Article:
You may want to wash your hands more regularly. A dreaded contagious eye condition is going around this week in our region.
Dr. Melanie Skeen with Wellmont Medical Associates in Norton is reporting some cases of conjunctivitis, or pink eye, and she says it's important to realize there are three types of pink eye: viral, bacterial, and allergic.
First, let's talk viral. This one originates from the common cold virus. Your ye will feel gritty, look red or pink and will have that yucky crust in the morning, or mucous in the corners. Anti-biotics will not help viral pink eye.
Dr. Skeen says bacterial pink eye can be caused by things like strep or staph. It presents with green or yellow mucous that pours from the eye throughout the day, and matted together in the morning. This one gets an anti-biotic.
Dr. Skeen says there are several types of allergic pink eye:
“There are 3 kinds, all of which cause itchy, watery, burning eyes. The eyelids may even have swelling. It usually affects both eyes but one may be worse than the other. First is acute type, which occurs suddenly and is pretty severe. Usually that is in response to something like cat dander or a severe allergy and will resolve within 24 hours or so after the allergen has been removed. Next is seasonal type. This, as the name suggests, occurs seasonally and is like hay fever. The last is called perennial. It is chronic and is pretty much year-round. Mostly this type is in response to environmental allergies. Now, for all allergic conjunctivitis types: Don't rub because this just makes it worse; use artificial tears throughout the day. This helps dilute and wash away any pesky allergens; Get an over-the-counter topical antihistamine/vasoconstrictor medicine, such as Visine-A (but don't use more than 2 weeks), and apply cool compresses. You can also use over-the-counter antihistamines such as Allegra, Claritin, or Zyrtec. However, these tend to dry out mucous membranes, so apply the artificial tears liberally. If all this fails, see your eye doctor and he or she will fix you right up.”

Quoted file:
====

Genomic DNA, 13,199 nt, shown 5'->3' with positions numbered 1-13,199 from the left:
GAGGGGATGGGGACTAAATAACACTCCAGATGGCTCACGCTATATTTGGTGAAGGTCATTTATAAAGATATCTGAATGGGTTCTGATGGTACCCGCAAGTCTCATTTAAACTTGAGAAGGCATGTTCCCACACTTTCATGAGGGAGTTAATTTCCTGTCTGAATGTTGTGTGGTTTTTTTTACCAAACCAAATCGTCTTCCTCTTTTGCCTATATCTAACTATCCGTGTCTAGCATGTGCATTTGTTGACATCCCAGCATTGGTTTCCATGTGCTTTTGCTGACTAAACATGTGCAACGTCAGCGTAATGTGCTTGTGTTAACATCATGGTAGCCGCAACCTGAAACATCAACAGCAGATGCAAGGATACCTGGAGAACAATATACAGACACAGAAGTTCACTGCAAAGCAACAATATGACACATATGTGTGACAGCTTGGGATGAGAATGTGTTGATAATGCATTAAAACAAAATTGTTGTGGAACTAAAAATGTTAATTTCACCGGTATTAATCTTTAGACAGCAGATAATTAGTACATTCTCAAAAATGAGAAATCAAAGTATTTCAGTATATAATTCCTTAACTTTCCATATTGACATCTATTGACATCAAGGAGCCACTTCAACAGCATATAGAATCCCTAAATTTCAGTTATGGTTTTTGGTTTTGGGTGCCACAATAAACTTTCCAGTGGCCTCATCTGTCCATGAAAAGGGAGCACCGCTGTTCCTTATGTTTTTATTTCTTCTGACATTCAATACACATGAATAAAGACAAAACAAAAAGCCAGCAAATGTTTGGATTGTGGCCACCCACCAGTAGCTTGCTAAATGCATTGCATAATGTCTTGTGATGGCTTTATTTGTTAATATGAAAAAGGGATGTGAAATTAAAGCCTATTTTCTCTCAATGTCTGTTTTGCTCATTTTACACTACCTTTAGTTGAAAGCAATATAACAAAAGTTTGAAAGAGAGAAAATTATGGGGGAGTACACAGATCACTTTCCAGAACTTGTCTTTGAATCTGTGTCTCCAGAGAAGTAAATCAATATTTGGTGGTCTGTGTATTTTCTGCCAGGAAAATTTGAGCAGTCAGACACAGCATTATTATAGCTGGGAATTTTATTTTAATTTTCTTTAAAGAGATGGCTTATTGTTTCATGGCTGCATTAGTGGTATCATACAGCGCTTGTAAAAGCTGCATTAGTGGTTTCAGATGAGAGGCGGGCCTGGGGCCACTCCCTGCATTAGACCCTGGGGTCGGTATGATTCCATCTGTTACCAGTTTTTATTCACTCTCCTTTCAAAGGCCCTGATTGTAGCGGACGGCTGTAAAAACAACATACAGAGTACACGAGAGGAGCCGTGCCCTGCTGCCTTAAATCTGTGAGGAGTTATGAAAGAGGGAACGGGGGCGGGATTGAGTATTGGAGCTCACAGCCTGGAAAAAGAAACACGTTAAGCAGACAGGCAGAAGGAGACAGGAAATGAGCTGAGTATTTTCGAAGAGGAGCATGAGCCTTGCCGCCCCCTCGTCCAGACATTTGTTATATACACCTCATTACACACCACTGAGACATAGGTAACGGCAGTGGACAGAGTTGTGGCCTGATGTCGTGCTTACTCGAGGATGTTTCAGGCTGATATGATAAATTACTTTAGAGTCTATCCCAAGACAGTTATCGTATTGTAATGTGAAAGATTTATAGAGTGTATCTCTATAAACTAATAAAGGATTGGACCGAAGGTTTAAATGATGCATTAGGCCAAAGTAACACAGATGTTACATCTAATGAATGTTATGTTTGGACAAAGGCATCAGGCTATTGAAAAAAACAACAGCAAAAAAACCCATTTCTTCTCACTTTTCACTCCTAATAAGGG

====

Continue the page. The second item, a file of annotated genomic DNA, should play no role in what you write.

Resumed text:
With any case of pink eye, Dr. Skeen says do not wear contacts or makeup, and wash your pillowcase.